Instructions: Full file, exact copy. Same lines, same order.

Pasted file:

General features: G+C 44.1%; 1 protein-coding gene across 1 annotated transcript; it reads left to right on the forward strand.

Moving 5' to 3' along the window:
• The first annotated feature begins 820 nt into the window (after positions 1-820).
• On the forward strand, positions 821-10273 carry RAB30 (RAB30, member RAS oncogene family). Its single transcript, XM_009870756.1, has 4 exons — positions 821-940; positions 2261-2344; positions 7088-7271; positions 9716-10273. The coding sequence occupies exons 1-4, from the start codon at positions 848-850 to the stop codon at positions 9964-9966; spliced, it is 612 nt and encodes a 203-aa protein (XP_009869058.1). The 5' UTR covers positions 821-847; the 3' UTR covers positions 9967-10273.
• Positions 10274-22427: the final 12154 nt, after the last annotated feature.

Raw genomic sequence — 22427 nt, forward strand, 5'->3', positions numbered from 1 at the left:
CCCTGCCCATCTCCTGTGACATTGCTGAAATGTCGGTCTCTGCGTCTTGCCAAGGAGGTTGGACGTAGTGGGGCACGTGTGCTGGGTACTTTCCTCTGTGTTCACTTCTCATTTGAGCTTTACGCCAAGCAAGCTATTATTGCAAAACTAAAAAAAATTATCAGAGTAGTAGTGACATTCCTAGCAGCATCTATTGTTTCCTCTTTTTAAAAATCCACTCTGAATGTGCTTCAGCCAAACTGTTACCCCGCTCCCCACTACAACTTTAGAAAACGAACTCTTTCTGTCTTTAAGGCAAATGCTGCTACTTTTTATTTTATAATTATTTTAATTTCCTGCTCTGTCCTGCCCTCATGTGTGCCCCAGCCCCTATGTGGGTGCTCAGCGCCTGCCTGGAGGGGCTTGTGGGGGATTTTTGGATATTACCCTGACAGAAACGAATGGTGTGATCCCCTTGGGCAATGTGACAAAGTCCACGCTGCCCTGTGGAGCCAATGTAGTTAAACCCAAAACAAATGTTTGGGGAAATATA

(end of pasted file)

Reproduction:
General features: G+C 44.1%; 1 protein-coding gene across 1 annotated transcript; it reads left to right on the forward strand.

Moving 5' to 3' along the window:
• The first annotated feature begins 820 nt into the window (after positions 1-820).
• On the forward strand, positions 821-10273 carry RAB30 (RAB30, member RAS oncogene family). Its single transcript, XM_009870756.1, has 4 exons — positions 821-940; positions 2261-2344; positions 7088-7271; positions 9716-10273. The coding sequence occupies exons 1-4, from the start codon at positions 848-850 to the stop codon at positions 9964-9966; spliced, it is 612 nt and encodes a 203-aa protein (XP_009869058.1). The 5' UTR covers positions 821-847; the 3' UTR covers positions 9967-10273.
• Positions 10274-22427: the final 12154 nt, after the last annotated feature.

Raw genomic sequence — 22427 nt, forward strand, 5'->3', positions numbered from 1 at the left:
CCCTGCCCATCTCCTGTGACATTGCTGAAATGTCGGTCTCTGCGTCTTGCCAAGGAGGTTGGACGTAGTGGGGCACGTGTGCTGGGTACTTTCCTCTGTGTTCACTTCTCATTTGAGCTTTACGCCAAGCAAGCTATTATTGCAAAACTAAAAAAAATTATCAGAGTAGTAGTGACATTCCTAGCAGCATCTATTGTTTCCTCTTTTTAAAAATCCACTCTGAATGTGCTTCAGCCAAACTGTTACCCCGCTCCCCACTACAACTTTAGAAAACGAACTCTTTCTGTCTTTAAGGCAAATGCTGCTACTTTTTATTTTATAATTATTTTAATTTCCTGCTCTGTCCTGCCCTCATGTGTGCCCCAGCCCCTATGTGGGTGCTCAGCGCCTGCCTGGAGGGGCTTGTGGGGGATTTTTGGATATTACCCTGACAGAAACGAATGGTGTGATCCCCTTGGGCAATGTGACAAAGTCCACGCTGCCCTGTGGAGCCAATGTAGTTAAACCCAAAACAAATGTTTGGGGAAATATA